Q: I’ve been renting a cottage that sits behind my landlord’s house (my landlord is a lawyer). We have rent control, and I challenged the owner when he raised the rent to a level that I thought was illegal.
I went to the rent board, and it turns out that the owner never got building permits or a certificate of occupancy for the cottage. My landlord is arguing that because he didn’t have the right to rent it in the first place, the lease was invalid, the rental wasn’t subject to rent control, and I’m not entitled to the triple damages that the rent control ordinance provides for illegal rent hikes. If that’s so, it’s outrageous. –Jenny P.
A: My, that’s some tricky lawyering. But I’m not sure it will prevail.
Your landlord appears to be arguing that the lease is void and unenforceable because he lacked the legal right to rent the cottage. He’ll add that allowing you to collect damages as specified under the rent control ordinance would have the effect of enforcing this lease.
In your landlord’s defense, it is true that judges are loathe to enforce void contracts. They want to deter illegal conduct, and they reason that parties are less likely to enter into an illegal agreement in the first place if they know it won’t be enforced. Knowing that they will have to resolve their disputes with each other, without help from a court, contracting parties are less likely to knowingly write unenforceable contracts.
But this rule is not absolute. There are exceptions, especially when the transaction is over and done with and applying the rule would allow the contract-writer to be unjustly enriched (to benefit from his illegal action).
A prime example involves the universal ban on usury — a law designed to protect borrowers, and one that is often broken by unscrupulous lenders.
While a loan contract that specifies a usurious interest rate won’t be enforced, that’s not to say that the borrower won’t be able to enforce other aspects of the agreement, such as an attorney’s fee clause that awards costs and court fees to the winner in a dispute over the loan.
Your situation strikes me as a good candidate for this exception. The rent control ordinance was designed to protect tenants from excessive rent increases. Although a rent agreement concerning an unpermitted unit is unlawful, it would be unjust to allow the landlord to benefit from his illegal act by getting away with an illegal rent hike.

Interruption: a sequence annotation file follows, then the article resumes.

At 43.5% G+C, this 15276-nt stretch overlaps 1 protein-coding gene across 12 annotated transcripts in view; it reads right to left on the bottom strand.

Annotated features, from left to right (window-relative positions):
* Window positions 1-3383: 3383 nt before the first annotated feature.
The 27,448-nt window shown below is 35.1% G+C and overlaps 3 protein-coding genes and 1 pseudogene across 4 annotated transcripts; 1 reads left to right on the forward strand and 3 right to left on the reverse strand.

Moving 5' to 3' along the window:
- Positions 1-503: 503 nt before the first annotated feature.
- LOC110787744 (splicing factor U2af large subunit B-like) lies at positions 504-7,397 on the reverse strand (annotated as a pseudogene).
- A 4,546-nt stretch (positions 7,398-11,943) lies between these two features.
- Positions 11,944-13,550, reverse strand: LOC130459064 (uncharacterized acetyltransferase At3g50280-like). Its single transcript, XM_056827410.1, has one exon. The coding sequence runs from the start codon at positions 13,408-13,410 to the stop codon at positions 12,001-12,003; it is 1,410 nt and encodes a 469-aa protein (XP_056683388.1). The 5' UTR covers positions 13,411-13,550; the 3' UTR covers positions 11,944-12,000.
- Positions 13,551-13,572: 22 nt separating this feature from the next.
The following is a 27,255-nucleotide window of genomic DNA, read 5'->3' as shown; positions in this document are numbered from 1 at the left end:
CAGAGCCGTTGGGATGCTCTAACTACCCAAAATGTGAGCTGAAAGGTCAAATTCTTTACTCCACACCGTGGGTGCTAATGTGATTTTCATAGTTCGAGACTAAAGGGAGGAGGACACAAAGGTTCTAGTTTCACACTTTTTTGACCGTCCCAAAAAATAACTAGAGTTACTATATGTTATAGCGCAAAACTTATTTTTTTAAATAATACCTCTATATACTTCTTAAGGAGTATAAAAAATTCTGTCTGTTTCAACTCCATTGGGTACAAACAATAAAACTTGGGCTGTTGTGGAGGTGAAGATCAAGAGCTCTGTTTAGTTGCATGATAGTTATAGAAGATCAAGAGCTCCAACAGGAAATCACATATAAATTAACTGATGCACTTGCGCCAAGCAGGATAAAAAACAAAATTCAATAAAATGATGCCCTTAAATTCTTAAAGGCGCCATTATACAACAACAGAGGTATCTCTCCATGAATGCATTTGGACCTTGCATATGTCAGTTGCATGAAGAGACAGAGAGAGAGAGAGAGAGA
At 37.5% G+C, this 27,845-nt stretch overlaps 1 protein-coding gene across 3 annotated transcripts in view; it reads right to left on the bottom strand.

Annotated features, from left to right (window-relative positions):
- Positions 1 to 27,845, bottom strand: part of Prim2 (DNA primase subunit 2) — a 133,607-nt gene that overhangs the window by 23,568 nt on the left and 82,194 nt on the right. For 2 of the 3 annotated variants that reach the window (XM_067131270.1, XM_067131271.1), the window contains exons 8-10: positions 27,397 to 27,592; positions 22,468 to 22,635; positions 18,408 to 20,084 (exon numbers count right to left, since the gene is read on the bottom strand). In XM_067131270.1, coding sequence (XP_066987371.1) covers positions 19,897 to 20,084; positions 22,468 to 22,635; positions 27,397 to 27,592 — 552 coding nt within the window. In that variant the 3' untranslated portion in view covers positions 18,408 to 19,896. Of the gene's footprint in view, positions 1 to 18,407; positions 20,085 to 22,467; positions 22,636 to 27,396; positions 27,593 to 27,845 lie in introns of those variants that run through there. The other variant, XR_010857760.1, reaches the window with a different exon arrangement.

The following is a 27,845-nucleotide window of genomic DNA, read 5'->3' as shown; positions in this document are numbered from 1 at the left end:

In your appearance before the rent board, point this out … and make sure they know your landlord is an attorney. His supposed superior knowledge of all things legal makes his rental and his theories look even shadier.
Q: I’ve had a family living in my single-family rental for many years. We just renew the lease every year, and the lease lists the parents and their son (he was a minor when they moved in). The son turned 18 two years ago, though I never formally added him to the lease, and he doesn’t pay me rent (or pay his parents, apparently). He doesn’t have a job and his parents want him out. Can they lock him out? Can I evict him? Should I get involved? –Richard R.
A: Unless you want to become involved as a family counselor, you should stay away from this problem. Odd as it may sound, this freeloading son has all the rights of a co-tenant, whom you may not evict unless he has done something that would legally justify an eviction, such as breaking the law on the premises, keeping a pet in violation of the lease, or causing a nuisance. Merely sponging off his parents doesn’t qualify.
And how, you may ask, did this fellow become a co-tenant? He did so when he turned 18 and continued to live on the premises, with your knowledge and consent. That you never "formally" added him to the lease doesn’t matter; his open and accepted presence on the property is enough to give him the status of a tenant.
Because the son is a co-tenant, even his own parents cannot force him to move. This is true of any co-tenancy situation — roommates cannot evict each other.
The most they can do is have an agreement among themselves regarding the rent; and if one fails to pay his share, the others can use that agreement as the basis for a small claims lawsuit asking that the freeloader be ordered to pay up. But they cannot force him to leave: Only landlords have that power, and only when there’s cause to evict.
You can, if you wish, aid your tenants when it comes time to renew their lease. Simply offer the lease to the parents only. Even if you live in a city or state that requires "just cause" for a landlord’s refusal to renew a lease, you can probably point to the son’s dismal financial picture as a justifiable reason to exclude him from the lease.
Incidentally, it might be wise to anticipate this situation with tenants in the future. Children who turn 18 and who want to keep living in their parents’ rental can be rightfully asked to fill out a rental application, asking to be added to the lease. Once you accept them, they become full-fledged tenants (responsible for the entire rent and for any damage, just like any co-tenant).
This may be a sobering moment for the parents, who should understand that their child now has all the rights (as well as the responsibilities) that they have as tenants.
Janet Portman is an attorney and managing editor at Nolo. She specializes in landlord/tenant law and is co-author of "Every Landlord’s Legal Guide" and "Every Tenant’s Legal Guide." She can be reached at firstname.lastname@example.org.
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